I am not an economist, but I do know that in today’s world one cannot live without money.
As I follow the Cyprus Banking story — Bail-in , Bail-out (also known as theft of customer’s funds) — front and center on news around the world, I flash back to when I lived in Cyprus from 1971 to July 1974, before the coup and the war.
I lived in Kyrenia, a northern coastal village where colorful fishing boats bobbed in the azure blue Mediterranean bay. Known as the jewel in the crown of the island of Cyprus, it seemed the perfect paradise as I walked most days down the cobblestone roads to a local bakery, a market, the beach, or to meet friends for lunch in the old harbor.
On 15 July 1974 my life in paradise was shattered by a military coup d’état to overthrow the sitting president, Archbishop Makarios. Stuck in Nicosia, near the airport, in the middle of the chaos with tanks firing around me, I sought shelter with friends in their apartment. A curfew was in place, so I couldn’t return to my home in Kyrenia until the curfew was lifted on the 17th for a few hours, so that people could shop for food and supplies. Escorted by a friend with the UN, I drove back to my home in Kyrenia.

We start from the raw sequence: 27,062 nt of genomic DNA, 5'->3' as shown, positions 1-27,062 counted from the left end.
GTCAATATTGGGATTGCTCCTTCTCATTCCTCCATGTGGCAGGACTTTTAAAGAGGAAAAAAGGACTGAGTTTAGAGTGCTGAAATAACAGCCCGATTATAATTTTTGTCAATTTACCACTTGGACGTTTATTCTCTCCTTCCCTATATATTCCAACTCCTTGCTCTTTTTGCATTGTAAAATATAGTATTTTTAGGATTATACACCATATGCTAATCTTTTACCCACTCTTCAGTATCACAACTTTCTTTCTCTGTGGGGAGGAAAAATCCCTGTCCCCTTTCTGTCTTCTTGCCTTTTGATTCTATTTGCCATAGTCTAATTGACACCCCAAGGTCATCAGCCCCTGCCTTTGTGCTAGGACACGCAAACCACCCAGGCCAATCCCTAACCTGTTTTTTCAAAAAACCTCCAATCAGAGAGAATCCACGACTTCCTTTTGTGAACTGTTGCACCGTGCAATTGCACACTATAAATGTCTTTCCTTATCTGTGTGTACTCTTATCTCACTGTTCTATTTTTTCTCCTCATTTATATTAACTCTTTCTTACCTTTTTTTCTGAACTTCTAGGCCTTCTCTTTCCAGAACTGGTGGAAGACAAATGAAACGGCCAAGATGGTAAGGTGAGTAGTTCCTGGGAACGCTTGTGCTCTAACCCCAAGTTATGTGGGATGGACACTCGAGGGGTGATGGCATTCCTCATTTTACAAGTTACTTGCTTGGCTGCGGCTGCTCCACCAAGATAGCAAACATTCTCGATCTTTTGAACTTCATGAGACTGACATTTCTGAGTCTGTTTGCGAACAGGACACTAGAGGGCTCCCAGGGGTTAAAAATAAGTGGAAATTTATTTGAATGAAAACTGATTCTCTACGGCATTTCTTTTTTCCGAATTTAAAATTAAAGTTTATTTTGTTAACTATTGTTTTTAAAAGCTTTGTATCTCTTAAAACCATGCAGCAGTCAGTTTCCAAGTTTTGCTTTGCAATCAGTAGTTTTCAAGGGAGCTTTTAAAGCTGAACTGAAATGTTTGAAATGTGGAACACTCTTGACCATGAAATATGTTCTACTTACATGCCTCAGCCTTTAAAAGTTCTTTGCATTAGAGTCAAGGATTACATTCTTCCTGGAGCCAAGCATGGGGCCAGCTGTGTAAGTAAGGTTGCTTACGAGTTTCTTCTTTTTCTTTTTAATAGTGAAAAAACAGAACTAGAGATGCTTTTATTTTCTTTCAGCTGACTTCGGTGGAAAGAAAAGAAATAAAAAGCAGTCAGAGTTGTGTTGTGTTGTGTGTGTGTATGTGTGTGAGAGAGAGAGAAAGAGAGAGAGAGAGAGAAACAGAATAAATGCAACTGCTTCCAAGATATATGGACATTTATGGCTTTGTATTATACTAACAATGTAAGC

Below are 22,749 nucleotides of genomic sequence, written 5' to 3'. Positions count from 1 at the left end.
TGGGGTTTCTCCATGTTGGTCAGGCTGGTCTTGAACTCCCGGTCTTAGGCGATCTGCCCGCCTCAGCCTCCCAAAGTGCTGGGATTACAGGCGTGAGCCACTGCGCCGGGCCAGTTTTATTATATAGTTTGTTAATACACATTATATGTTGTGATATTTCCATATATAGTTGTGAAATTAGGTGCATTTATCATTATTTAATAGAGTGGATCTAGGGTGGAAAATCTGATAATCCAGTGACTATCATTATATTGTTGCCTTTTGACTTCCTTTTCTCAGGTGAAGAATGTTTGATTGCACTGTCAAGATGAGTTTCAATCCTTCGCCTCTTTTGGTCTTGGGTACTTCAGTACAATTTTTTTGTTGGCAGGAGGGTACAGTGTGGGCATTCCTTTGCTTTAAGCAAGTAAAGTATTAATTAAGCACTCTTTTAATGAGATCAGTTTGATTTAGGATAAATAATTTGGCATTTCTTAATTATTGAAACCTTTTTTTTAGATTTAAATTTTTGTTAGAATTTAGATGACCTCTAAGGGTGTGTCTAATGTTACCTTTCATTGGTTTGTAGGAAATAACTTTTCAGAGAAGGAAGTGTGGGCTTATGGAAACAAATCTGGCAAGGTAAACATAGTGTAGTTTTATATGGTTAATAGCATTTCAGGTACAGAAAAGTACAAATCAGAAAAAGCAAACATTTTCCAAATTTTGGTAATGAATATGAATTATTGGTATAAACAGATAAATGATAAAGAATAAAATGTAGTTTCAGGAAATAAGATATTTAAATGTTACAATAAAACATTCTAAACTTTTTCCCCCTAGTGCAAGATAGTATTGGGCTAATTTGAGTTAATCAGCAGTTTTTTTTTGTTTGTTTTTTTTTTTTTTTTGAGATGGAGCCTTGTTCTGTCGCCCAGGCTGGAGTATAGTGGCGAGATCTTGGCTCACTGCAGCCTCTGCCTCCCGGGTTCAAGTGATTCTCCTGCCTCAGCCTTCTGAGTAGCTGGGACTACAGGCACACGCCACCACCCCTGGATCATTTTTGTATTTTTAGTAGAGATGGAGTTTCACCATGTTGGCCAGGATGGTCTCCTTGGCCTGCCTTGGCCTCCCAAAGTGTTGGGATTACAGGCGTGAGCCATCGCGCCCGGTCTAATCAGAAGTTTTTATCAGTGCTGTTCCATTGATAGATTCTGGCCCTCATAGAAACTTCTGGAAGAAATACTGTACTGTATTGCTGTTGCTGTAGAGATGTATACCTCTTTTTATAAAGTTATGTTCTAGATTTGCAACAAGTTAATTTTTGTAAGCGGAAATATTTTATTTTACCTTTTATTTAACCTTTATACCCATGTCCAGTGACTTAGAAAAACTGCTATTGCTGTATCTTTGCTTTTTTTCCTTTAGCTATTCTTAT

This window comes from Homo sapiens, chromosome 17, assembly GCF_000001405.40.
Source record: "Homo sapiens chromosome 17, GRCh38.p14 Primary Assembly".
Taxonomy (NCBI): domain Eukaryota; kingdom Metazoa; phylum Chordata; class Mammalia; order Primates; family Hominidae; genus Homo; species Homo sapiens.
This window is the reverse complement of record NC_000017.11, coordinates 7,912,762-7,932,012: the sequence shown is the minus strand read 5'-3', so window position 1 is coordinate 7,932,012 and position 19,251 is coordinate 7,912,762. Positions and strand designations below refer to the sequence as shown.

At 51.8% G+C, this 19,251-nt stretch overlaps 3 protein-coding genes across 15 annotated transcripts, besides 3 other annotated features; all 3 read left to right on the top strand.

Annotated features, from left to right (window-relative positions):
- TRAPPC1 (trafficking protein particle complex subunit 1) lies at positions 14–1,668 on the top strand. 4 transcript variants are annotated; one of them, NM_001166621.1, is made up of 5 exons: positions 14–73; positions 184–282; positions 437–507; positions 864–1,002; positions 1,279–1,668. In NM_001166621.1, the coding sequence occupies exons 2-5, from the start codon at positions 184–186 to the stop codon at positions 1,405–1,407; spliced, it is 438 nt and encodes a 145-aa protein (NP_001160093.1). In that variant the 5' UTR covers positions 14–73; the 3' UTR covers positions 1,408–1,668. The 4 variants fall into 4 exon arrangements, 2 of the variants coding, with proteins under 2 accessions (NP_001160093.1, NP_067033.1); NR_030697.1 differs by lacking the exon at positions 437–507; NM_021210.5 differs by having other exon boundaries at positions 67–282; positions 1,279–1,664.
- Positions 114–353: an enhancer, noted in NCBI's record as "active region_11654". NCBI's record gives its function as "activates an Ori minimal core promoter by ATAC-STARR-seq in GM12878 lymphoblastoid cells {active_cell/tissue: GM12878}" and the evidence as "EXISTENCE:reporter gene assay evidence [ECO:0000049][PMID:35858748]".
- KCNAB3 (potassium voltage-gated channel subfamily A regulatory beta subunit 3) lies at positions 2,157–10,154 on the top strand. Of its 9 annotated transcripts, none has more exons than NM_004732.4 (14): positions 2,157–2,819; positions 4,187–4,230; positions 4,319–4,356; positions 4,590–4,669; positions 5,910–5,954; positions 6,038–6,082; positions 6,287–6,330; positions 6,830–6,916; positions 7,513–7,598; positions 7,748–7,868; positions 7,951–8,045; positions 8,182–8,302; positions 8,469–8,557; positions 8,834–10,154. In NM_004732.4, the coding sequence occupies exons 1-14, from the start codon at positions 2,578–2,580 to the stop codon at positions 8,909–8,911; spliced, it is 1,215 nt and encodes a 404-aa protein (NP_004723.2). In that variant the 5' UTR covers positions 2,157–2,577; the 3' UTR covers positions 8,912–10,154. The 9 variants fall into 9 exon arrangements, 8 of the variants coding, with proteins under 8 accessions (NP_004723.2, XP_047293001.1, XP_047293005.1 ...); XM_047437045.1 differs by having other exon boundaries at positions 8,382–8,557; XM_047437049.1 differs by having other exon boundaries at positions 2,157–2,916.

Banks were still closed. And in 1974, ATMs didn’t exist for people to rush to and form long queues to drain the machine dry. No way for anyone to take money out, until the government allowed the banks to reopen. I listened along with other shocked people as the radio reported that the Ministry of Finance announced that Cyprus’ banks would remain shut to give regulators time to guard against a run on deposits. Deposits? Surely they meant to say a run on withdrawals.
When banks finally opened their doors for business on the 18th, I joined others in a long line outside the bank to get my money out. I drained my account knowing my paradise was coming to an end. I filled the car tank with gas, paid a neighbor to look after my cat, indefinitely, gave her money to purchase cat food for six months, and helped friends financially who didn’t get their cash out.
On 20 July 1974, Turkey invaded and all hell broke loose as we dodged bullets and bombs to survive the war (avoiding becoming what is now called ‘collateral damage’ — in other words, dead.)
On 23 July, we were rescued and airlifted off the island.
Cyprus was an awakening for me on many levels. I lost everything I owned, escaped with the clothes on my back, and felt grateful to be alive. Others weren’t so lucky.
Cyprus also taught me that doomsday can happen anywhere, at any time — a natural disaster, a financial disaster, the loss of a home. The important thing is to be aware and plan, so that your assets don’t all sit in one basket under one government.
No wonder the people of Cyprus are frustrated, furious. Governments no longer work for the people, they work for the banks.